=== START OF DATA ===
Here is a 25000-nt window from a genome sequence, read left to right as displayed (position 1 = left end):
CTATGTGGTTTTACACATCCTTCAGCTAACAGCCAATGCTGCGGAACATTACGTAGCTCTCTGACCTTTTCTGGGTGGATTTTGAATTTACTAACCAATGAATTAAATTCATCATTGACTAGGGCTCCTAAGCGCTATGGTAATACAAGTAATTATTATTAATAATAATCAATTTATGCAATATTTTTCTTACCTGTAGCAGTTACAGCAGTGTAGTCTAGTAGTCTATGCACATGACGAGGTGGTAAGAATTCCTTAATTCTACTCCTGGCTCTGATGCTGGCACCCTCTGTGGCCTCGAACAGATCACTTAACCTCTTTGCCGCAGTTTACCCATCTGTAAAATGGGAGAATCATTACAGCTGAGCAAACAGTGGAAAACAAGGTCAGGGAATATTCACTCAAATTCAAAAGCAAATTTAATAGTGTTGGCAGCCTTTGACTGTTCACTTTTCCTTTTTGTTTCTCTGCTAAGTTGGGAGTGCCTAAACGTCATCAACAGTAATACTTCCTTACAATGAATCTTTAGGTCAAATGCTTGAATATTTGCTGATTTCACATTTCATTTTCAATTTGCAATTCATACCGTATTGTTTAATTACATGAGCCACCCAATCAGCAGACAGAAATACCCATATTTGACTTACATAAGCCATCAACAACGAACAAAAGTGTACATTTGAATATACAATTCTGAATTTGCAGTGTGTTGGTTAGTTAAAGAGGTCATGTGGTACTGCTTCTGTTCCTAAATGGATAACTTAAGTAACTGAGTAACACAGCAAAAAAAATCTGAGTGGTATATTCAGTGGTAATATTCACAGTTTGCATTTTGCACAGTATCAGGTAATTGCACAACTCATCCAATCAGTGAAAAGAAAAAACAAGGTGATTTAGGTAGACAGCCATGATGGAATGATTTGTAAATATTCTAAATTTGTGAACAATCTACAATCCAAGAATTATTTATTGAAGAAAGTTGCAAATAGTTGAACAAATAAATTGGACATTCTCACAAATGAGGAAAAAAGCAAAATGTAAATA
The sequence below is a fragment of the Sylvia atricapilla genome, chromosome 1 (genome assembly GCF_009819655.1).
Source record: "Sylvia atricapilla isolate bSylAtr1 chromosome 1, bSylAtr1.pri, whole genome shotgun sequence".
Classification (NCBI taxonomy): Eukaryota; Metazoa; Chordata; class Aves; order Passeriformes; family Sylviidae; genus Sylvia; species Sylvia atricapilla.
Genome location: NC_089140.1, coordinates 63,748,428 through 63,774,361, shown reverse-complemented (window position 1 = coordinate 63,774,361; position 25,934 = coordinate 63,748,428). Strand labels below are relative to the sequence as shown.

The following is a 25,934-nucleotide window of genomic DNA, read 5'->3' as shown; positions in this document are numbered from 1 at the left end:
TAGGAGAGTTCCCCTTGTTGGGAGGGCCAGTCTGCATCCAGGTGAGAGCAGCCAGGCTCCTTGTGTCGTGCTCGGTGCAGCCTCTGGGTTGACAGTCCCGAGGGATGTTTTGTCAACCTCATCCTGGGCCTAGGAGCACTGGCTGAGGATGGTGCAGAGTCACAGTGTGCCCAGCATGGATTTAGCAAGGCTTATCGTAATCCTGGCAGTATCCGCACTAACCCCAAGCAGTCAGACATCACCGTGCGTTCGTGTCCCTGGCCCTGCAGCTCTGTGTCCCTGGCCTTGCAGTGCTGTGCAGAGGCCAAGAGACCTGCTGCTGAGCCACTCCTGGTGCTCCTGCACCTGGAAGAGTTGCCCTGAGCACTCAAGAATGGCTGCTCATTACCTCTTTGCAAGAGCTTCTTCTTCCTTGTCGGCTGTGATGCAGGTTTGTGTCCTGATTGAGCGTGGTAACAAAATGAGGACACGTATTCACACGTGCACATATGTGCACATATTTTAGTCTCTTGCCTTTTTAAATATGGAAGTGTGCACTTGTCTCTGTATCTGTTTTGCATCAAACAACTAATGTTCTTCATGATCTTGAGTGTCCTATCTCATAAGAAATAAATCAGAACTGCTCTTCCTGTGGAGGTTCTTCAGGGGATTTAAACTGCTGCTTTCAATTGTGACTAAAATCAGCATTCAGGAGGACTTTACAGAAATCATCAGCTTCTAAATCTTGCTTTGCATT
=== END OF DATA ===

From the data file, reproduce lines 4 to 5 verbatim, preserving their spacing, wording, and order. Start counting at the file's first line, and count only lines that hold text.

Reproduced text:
Source record: "Sylvia atricapilla isolate bSylAtr1 chromosome 1, bSylAtr1.pri, whole genome shotgun sequence".
Classification (NCBI taxonomy): Eukaryota; Metazoa; Chordata; class Aves; order Passeriformes; family Sylviidae; genus Sylvia; species Sylvia atricapilla.